Global oil prices rallied on Tuesday after one of their biggest selloffs this year, but looked vulnerable to further falls after Chin's stock market too another hit, and Greece moved closer to exiting the eurozone.
Investors also kept a close eye on talks in Vienna over Tehran's nuclear programme that could lead to increased exports of Iranian crude at a time of global oversupply.
Brent crude for August was up 70 cents at $57.24 a barrel by 0810 GMT, following a more than 6% drop in the previous session. On Monday, Brent briefly touched $56.38, its lowest since April 10.
US crude traded at $53.10 a barrel, up 57 cents from the settlement on Monday, when it reached levels last seen in mid-April.
Despite the rally, most analysts were bearish. "Macroeconomic headwinds are rising - be it in the form of the collapse in the Chinese stock market, Greece's potential exit from the euro zone or a stronger dollar. So downside risk to Brent flat price persists," Energy Aspects said on Tuesday.
Consultancy FGE Energy also had a negative outlook. "Prices (for Brent) are effectively capped below $70 per barrel in the near term. Structurally, the market is about 1 million barrels per day oversupplied through end-2016," FGE Energy said in a note to clients.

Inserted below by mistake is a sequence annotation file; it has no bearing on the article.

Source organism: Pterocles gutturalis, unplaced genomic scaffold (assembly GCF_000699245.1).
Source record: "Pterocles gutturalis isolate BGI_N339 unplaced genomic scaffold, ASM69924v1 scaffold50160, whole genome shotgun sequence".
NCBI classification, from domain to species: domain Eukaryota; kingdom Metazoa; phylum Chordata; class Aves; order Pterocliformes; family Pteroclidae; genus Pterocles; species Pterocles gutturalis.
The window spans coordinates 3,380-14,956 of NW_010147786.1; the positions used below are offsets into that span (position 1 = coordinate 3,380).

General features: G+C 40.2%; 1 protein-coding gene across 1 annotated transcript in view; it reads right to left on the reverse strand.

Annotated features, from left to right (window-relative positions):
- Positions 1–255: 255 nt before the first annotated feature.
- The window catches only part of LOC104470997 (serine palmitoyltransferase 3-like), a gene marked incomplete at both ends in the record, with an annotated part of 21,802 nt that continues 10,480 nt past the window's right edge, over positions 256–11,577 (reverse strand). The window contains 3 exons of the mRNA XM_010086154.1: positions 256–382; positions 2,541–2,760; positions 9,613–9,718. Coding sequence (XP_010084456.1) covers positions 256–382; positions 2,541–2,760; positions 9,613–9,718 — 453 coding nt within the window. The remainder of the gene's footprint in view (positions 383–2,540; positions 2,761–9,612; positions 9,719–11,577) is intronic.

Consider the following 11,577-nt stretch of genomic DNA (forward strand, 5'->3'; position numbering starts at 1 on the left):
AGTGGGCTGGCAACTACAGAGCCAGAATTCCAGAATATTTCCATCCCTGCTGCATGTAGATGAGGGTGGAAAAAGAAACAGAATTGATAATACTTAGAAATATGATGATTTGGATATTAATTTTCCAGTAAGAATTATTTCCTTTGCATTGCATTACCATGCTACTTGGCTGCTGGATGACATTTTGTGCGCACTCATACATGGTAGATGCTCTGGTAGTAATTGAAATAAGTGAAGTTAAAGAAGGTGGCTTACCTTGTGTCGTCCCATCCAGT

The global oil glut could deepen if major powers and Iran reach a nuclear compromise that could end sanctions against Tehran and open up exports of crude.
"There is still downside potential for oil," said Olivier Jakob, energy markets analyst at Swiss consultancy Petromatrix.
"We hear an Iran nuclear deal may be about to be announced, and that is bearish if it means early sanctions relief and more Iranian oil sooner rather than later."
Expectations of Iranian exports resuming in 2016 have pulled down forward oil prices more than those closer to the present.
Since June 1, forward prices for Brent January 2017 delivery have fallen by $6.5 per barrel to around $63.40.
US crude for December 2016 fell to a new 2015 low of under $58 this week.
The outlook for oil demand looks grim as Greece struggles to remain in the euro and key consumer China faces a sharp stock market selloff.
Chinese equity markets have fallen 30% since June, prompting the government to resort to a series of support measures to stabilise shares. The measures have so far had only limited effect.